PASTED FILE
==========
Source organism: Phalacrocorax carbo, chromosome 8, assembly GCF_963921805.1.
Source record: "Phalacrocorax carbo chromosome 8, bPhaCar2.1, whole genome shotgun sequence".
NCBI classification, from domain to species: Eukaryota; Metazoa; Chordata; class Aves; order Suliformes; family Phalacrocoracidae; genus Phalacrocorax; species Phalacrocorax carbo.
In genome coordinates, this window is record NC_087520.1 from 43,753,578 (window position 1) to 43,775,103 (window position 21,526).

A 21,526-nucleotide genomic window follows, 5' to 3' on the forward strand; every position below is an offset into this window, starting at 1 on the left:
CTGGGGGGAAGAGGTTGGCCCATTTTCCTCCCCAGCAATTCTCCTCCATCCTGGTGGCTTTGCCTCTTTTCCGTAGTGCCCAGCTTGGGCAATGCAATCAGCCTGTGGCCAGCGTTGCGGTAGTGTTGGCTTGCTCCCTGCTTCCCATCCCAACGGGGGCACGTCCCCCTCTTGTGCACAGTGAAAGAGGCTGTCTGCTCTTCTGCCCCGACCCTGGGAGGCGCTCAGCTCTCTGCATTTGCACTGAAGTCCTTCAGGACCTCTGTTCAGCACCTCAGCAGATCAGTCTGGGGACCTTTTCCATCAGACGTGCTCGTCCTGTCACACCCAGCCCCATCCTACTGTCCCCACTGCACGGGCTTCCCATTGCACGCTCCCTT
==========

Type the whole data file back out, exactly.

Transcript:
Source organism: Phalacrocorax carbo, chromosome 8, assembly GCF_963921805.1.
Source record: "Phalacrocorax carbo chromosome 8, bPhaCar2.1, whole genome shotgun sequence".
NCBI classification, from domain to species: Eukaryota; Metazoa; Chordata; class Aves; order Suliformes; family Phalacrocoracidae; genus Phalacrocorax; species Phalacrocorax carbo.
In genome coordinates, this window is record NC_087520.1 from 43,753,578 (window position 1) to 43,775,103 (window position 21,526).

A 21,526-nucleotide genomic window follows, 5' to 3' on the forward strand; every position below is an offset into this window, starting at 1 on the left:
CTGGGGGGAAGAGGTTGGCCCATTTTCCTCCCCAGCAATTCTCCTCCATCCTGGTGGCTTTGCCTCTTTTCCGTAGTGCCCAGCTTGGGCAATGCAATCAGCCTGTGGCCAGCGTTGCGGTAGTGTTGGCTTGCTCCCTGCTTCCCATCCCAACGGGGGCACGTCCCCCTCTTGTGCACAGTGAAAGAGGCTGTCTGCTCTTCTGCCCCGACCCTGGGAGGCGCTCAGCTCTCTGCATTTGCACTGAAGTCCTTCAGGACCTCTGTTCAGCACCTCAGCAGATCAGTCTGGGGACCTTTTCCATCAGACGTGCTCGTCCTGTCACACCCAGCCCCATCCTACTGTCCCCACTGCACGGGCTTCCCATTGCACGCTCCCTT